“Lisa Ruyter: One Million Postcards,” edited by Agnes Husslein und Martin Prinzhorn. Skarabaeus Press. Visit Ruyter’s website.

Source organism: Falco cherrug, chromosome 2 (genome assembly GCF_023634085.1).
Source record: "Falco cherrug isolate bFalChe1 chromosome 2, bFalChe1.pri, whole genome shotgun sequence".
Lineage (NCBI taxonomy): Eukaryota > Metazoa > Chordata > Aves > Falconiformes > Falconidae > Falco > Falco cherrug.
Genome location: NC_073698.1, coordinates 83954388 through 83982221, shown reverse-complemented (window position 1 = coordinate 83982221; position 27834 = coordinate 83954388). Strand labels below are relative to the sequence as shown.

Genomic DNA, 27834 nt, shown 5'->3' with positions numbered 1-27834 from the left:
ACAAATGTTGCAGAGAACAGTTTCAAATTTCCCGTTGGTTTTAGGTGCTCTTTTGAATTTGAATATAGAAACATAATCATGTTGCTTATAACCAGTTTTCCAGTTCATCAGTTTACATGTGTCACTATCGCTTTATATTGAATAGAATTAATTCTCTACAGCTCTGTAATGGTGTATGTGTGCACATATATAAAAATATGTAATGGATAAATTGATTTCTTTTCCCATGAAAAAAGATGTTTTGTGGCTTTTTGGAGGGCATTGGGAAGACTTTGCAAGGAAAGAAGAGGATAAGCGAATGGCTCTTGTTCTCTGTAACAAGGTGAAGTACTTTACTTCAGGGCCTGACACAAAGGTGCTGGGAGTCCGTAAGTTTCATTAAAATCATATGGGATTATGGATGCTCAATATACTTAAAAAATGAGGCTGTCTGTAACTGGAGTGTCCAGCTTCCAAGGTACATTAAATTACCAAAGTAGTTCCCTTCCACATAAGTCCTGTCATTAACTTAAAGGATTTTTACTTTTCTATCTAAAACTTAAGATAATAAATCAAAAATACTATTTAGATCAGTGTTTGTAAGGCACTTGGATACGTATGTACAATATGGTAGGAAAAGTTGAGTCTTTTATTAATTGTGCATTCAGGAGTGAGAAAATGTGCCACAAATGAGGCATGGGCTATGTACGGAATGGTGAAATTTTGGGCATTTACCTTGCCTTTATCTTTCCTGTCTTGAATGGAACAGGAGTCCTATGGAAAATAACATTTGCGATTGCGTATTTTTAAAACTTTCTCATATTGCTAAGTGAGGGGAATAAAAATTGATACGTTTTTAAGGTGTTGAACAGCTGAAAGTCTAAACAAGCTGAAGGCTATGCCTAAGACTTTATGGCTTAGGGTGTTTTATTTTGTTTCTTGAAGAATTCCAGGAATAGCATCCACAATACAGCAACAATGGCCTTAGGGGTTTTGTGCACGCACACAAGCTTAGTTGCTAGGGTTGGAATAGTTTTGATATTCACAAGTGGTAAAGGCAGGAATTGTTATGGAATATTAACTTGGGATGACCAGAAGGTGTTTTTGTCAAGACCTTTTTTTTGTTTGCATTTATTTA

On artnet, Charlie Finch examines One Million Postcards, which surveys 14 years of the artist’s work: “Lisa had quit painting at age 28 and was enjoying her work as a publicist (!) when Marilyn Minter forcibly sent her to Peter Halley’s studio to work there. Holding these images in your hand, One Million Postcards becomes a startling flipbook of the postmodern holocaust, a conviction that the interface between referential high culture and the world out there will end in nothing but searing tragedy. Ruyter’s repeated method of overlaying dark, light-absorbing primary colors over fields of lyrical brightness drugs you as you turn the pages. Distinctions of various subject streams, so apparent in her different and successful solo shows over the years, turn into a steady whipping in the pages of a book, a kind of anti-pleasure. Only when she pictures herself in a stream of muted grays does one get a sense of relief. The yield of distinctions that one sees in Warhol’s ‘Shadows’ and ‘Skulls’ series, where light offers a respite, are absent in Ruyter’s reproduction. The effect is similar to Glenn Branca’s orchestra of guitars or the omnivorous overlay and sucking in of Godard’s Masculin Féminin: no rest for the weary granted here.” Read more.
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